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Portable File-Position Functions

On the GNU system, the file position is truly a character count. You can specify any character count value as an argument to fseek and get reliable results for any random access file. However, some ANSI C systems do not represent file positions in this way.

On some systems where text streams truly differ from binary streams, it is impossible to represent the file position of a text stream as a count of characters from the beginning of the file. For example, the file position on some systems must encode both a record offset within the file, and a character offset within the record.

As a consequence, if you want your programs to be portable to these systems, you must observe certain rules:

But even if you observe these rules, you may still have trouble for long files, because ftell and fseek use a long int value to represent the file position. This type may not have room to encode all the file positions in a large file.

So if you do want to support systems with peculiar encodings for the file positions, it is better to use the functions fgetpos and fsetpos instead. These functions represent the file position using the data type fpos_t, whose internal representation varies from system to system.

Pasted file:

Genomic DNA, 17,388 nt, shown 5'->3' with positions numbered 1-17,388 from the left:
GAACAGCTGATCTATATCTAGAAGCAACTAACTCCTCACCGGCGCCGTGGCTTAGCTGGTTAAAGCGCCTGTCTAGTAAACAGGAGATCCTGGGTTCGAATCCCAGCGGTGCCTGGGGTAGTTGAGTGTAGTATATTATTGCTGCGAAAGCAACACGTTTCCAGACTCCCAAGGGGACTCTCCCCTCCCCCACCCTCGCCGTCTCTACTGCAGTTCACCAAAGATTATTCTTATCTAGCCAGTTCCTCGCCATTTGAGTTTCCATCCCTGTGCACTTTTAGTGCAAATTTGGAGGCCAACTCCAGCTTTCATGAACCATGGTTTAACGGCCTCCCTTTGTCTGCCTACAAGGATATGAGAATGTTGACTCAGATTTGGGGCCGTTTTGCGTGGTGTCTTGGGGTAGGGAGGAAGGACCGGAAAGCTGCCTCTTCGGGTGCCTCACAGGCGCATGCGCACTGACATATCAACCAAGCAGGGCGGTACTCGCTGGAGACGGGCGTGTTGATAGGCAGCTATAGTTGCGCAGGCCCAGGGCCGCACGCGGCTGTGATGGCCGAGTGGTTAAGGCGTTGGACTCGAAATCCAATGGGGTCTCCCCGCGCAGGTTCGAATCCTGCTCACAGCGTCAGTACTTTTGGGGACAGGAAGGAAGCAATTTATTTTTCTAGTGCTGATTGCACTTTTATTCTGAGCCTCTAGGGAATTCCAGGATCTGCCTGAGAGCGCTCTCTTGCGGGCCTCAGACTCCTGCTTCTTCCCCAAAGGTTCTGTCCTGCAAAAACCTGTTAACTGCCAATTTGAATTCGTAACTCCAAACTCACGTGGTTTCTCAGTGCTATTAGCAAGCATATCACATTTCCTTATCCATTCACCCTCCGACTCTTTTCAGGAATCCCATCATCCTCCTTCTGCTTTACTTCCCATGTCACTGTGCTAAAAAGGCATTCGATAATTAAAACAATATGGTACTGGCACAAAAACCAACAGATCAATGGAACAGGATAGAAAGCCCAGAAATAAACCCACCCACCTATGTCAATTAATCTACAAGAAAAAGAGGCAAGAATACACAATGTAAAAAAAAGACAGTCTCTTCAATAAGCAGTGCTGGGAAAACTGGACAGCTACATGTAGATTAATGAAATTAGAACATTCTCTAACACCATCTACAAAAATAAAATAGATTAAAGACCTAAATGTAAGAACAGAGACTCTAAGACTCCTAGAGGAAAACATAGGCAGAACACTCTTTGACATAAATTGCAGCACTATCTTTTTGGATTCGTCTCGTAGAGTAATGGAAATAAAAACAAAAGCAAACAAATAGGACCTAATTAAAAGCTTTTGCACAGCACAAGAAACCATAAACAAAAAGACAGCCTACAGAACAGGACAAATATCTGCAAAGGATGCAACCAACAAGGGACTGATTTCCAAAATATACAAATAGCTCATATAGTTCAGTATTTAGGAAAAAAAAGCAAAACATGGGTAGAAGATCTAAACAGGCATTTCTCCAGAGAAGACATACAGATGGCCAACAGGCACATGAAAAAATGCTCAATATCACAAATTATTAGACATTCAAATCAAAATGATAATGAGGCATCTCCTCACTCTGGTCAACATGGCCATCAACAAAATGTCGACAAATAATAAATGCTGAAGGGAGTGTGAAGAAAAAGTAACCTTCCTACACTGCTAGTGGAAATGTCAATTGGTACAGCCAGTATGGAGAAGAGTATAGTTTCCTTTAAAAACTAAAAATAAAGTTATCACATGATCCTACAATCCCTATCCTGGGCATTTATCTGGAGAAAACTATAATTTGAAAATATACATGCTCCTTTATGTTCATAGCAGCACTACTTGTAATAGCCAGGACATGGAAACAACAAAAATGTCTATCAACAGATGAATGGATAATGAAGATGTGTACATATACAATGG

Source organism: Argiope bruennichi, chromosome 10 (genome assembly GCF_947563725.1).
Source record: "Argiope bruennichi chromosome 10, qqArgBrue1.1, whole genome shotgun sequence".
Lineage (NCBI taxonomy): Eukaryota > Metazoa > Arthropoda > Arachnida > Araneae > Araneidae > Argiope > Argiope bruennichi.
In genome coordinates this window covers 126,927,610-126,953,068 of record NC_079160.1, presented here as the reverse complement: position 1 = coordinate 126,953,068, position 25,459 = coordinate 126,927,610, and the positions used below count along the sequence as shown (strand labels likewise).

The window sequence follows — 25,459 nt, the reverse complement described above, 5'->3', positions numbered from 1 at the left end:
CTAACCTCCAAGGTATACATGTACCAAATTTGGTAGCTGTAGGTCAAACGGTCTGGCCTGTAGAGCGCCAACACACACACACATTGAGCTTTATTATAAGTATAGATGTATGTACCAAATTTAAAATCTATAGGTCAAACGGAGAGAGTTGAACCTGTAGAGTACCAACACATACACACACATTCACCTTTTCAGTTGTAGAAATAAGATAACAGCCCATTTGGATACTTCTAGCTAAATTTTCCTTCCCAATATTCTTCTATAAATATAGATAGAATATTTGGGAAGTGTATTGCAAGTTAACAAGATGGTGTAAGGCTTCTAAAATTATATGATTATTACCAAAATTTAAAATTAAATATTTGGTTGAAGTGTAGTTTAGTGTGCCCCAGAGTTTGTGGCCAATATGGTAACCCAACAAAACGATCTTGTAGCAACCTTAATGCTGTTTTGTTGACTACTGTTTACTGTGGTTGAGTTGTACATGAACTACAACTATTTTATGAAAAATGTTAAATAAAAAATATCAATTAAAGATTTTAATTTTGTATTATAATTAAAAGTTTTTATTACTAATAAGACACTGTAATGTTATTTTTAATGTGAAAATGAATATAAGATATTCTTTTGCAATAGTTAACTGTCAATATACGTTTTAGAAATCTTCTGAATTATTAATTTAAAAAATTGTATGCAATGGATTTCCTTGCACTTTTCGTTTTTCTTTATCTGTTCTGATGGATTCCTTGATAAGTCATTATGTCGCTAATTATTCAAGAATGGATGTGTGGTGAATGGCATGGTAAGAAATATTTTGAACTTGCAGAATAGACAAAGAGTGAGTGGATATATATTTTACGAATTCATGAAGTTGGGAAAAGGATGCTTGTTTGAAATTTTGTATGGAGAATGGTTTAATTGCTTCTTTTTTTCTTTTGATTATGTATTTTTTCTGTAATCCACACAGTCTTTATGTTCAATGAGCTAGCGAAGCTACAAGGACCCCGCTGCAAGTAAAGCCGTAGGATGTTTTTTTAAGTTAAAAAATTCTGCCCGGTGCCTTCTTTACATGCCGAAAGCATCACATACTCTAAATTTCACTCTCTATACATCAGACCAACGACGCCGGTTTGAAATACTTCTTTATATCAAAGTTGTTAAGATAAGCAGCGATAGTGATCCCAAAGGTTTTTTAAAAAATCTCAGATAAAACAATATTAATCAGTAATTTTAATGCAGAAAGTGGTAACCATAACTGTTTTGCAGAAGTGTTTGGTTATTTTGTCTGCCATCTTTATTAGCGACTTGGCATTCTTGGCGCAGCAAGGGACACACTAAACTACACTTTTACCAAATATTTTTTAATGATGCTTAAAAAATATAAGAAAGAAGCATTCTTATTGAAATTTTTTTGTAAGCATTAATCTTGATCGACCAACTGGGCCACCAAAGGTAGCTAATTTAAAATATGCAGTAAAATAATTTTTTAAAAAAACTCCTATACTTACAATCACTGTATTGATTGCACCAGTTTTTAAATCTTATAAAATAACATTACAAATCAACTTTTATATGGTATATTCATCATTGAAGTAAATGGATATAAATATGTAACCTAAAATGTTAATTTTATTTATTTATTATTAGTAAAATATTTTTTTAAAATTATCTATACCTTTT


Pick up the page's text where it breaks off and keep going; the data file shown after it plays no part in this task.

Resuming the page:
These symbols are declared in the header file `stdio.h'.

Data Type: fpos_t

This is the type of an object that can encode information about the file position of a stream, for use by the functions fgetpos and fsetpos.

In the GNU system, fpos_t is equivalent to off_t or long int. In other systems, it might have a different internal representation.

Function: int fgetpos (FILE *stream, fpos_t *position)

This function stores the value of the file position indicator for the stream stream in the fpos_t object pointed to by position. If successful, fgetpos returns zero; otherwise it returns a nonzero value and stores an implementation-defined positive value in errno.

Function: int fsetpos (FILE *stream, const fpos_t position)

This function sets the file position indicator for the stream stream to the position position, which must have been set by a previous call to fgetpos on the same stream. If successful, fsetpos clears the end-of-file indicator on the stream, discards any characters that were "pushed back" by the use of ungetc, and returns a value of zero. Otherwise, fsetpos returns a nonzero value and stores an implementation-defined positive value in errno.

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